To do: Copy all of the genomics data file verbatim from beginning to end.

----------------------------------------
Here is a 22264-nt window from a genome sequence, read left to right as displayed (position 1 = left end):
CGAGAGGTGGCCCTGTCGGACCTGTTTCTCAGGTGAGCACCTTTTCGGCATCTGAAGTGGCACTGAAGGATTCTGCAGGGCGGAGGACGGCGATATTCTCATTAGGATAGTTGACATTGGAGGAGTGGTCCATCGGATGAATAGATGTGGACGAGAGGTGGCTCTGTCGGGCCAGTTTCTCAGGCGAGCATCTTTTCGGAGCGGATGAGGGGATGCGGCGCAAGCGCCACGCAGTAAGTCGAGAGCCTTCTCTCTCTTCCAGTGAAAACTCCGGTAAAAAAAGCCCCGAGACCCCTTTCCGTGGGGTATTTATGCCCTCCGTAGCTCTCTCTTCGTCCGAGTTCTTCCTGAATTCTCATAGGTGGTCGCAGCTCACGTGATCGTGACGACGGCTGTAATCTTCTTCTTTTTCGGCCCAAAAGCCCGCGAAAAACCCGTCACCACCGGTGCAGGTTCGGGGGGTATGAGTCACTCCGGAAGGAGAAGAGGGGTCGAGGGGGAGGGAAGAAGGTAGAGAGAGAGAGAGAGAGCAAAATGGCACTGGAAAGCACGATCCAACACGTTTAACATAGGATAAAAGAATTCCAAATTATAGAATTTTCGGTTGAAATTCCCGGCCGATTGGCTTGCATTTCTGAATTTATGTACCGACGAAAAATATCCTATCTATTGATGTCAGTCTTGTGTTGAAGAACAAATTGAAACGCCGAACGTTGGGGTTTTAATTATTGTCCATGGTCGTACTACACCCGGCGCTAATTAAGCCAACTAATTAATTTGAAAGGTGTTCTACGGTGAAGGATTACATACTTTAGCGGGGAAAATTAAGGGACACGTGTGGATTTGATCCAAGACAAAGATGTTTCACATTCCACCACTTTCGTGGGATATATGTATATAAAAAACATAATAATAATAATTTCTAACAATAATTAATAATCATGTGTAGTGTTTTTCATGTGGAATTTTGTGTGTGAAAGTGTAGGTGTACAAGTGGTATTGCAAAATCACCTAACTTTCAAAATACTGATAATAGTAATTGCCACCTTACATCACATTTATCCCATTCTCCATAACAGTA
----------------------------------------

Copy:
Here is a 22264-nt window from a genome sequence, read left to right as displayed (position 1 = left end):
CGAGAGGTGGCCCTGTCGGACCTGTTTCTCAGGTGAGCACCTTTTCGGCATCTGAAGTGGCACTGAAGGATTCTGCAGGGCGGAGGACGGCGATATTCTCATTAGGATAGTTGACATTGGAGGAGTGGTCCATCGGATGAATAGATGTGGACGAGAGGTGGCTCTGTCGGGCCAGTTTCTCAGGCGAGCATCTTTTCGGAGCGGATGAGGGGATGCGGCGCAAGCGCCACGCAGTAAGTCGAGAGCCTTCTCTCTCTTCCAGTGAAAACTCCGGTAAAAAAAGCCCCGAGACCCCTTTCCGTGGGGTATTTATGCCCTCCGTAGCTCTCTCTTCGTCCGAGTTCTTCCTGAATTCTCATAGGTGGTCGCAGCTCACGTGATCGTGACGACGGCTGTAATCTTCTTCTTTTTCGGCCCAAAAGCCCGCGAAAAACCCGTCACCACCGGTGCAGGTTCGGGGGGTATGAGTCACTCCGGAAGGAGAAGAGGGGTCGAGGGGGAGGGAAGAAGGTAGAGAGAGAGAGAGAGAGCAAAATGGCACTGGAAAGCACGATCCAACACGTTTAACATAGGATAAAAGAATTCCAAATTATAGAATTTTCGGTTGAAATTCCCGGCCGATTGGCTTGCATTTCTGAATTTATGTACCGACGAAAAATATCCTATCTATTGATGTCAGTCTTGTGTTGAAGAACAAATTGAAACGCCGAACGTTGGGGTTTTAATTATTGTCCATGGTCGTACTACACCCGGCGCTAATTAAGCCAACTAATTAATTTGAAAGGTGTTCTACGGTGAAGGATTACATACTTTAGCGGGGAAAATTAAGGGACACGTGTGGATTTGATCCAAGACAAAGATGTTTCACATTCCACCACTTTCGTGGGATATATGTATATAAAAAACATAATAATAATAATTTCTAACAATAATTAATAATCATGTGTAGTGTTTTTCATGTGGAATTTTGTGTGTGAAAGTGTAGGTGTACAAGTGGTATTGCAAAATCACCTAACTTTCAAAATACTGATAATAGTAATTGCCACCTTACATCACATTTATCCCATTCTCCATAACAGTA